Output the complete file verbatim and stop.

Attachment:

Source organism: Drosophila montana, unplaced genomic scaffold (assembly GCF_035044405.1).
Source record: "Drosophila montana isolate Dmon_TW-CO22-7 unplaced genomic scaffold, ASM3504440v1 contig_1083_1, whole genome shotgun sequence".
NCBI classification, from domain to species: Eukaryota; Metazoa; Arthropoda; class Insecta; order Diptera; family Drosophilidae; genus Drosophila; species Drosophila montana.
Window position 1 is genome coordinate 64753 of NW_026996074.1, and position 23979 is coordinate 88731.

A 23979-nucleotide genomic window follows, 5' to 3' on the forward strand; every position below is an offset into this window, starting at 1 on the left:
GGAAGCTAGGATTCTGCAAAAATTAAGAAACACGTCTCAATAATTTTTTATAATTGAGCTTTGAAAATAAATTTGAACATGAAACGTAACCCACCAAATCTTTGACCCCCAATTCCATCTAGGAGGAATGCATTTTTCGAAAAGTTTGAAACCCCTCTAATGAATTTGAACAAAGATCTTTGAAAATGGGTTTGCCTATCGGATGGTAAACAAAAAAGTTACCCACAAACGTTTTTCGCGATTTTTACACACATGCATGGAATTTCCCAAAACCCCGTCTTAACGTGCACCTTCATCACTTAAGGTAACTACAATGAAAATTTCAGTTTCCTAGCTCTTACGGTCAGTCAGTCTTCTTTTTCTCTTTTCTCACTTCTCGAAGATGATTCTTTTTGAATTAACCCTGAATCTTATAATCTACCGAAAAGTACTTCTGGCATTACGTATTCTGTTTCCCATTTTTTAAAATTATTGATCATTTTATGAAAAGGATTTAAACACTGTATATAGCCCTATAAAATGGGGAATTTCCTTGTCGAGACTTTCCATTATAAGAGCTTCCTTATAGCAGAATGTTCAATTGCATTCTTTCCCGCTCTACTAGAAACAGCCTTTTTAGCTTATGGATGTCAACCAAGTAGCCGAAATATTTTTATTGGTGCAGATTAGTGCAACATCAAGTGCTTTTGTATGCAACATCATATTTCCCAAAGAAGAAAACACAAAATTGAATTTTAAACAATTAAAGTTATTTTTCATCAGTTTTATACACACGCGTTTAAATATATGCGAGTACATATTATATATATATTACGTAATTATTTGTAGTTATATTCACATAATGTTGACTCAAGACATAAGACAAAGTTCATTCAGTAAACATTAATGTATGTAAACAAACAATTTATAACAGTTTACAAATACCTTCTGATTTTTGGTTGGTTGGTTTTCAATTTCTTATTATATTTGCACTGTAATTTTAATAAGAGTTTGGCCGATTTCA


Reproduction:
Source organism: Drosophila montana, unplaced genomic scaffold (assembly GCF_035044405.1).
Source record: "Drosophila montana isolate Dmon_TW-CO22-7 unplaced genomic scaffold, ASM3504440v1 contig_1083_1, whole genome shotgun sequence".
NCBI classification, from domain to species: Eukaryota; Metazoa; Arthropoda; class Insecta; order Diptera; family Drosophilidae; genus Drosophila; species Drosophila montana.
Window position 1 is genome coordinate 64753 of NW_026996074.1, and position 23979 is coordinate 88731.

A 23979-nucleotide genomic window follows, 5' to 3' on the forward strand; every position below is an offset into this window, starting at 1 on the left:
GGAAGCTAGGATTCTGCAAAAATTAAGAAACACGTCTCAATAATTTTTTATAATTGAGCTTTGAAAATAAATTTGAACATGAAACGTAACCCACCAAATCTTTGACCCCCAATTCCATCTAGGAGGAATGCATTTTTCGAAAAGTTTGAAACCCCTCTAATGAATTTGAACAAAGATCTTTGAAAATGGGTTTGCCTATCGGATGGTAAACAAAAAAGTTACCCACAAACGTTTTTCGCGATTTTTACACACATGCATGGAATTTCCCAAAACCCCGTCTTAACGTGCACCTTCATCACTTAAGGTAACTACAATGAAAATTTCAGTTTCCTAGCTCTTACGGTCAGTCAGTCTTCTTTTTCTCTTTTCTCACTTCTCGAAGATGATTCTTTTTGAATTAACCCTGAATCTTATAATCTACCGAAAAGTACTTCTGGCATTACGTATTCTGTTTCCCATTTTTTAAAATTATTGATCATTTTATGAAAAGGATTTAAACACTGTATATAGCCCTATAAAATGGGGAATTTCCTTGTCGAGACTTTCCATTATAAGAGCTTCCTTATAGCAGAATGTTCAATTGCATTCTTTCCCGCTCTACTAGAAACAGCCTTTTTAGCTTATGGATGTCAACCAAGTAGCCGAAATATTTTTATTGGTGCAGATTAGTGCAACATCAAGTGCTTTTGTATGCAACATCATATTTCCCAAAGAAGAAAACACAAAATTGAATTTTAAACAATTAAAGTTATTTTTCATCAGTTTTATACACACGCGTTTAAATATATGCGAGTACATATTATATATATATTACGTAATTATTTGTAGTTATATTCACATAATGTTGACTCAAGACATAAGACAAAGTTCATTCAGTAAACATTAATGTATGTAAACAAACAATTTATAACAGTTTACAAATACCTTCTGATTTTTGGTTGGTTGGTTTTCAATTTCTTATTATATTTGCACTGTAATTTTAATAAGAGTTTGGCCGATTTCA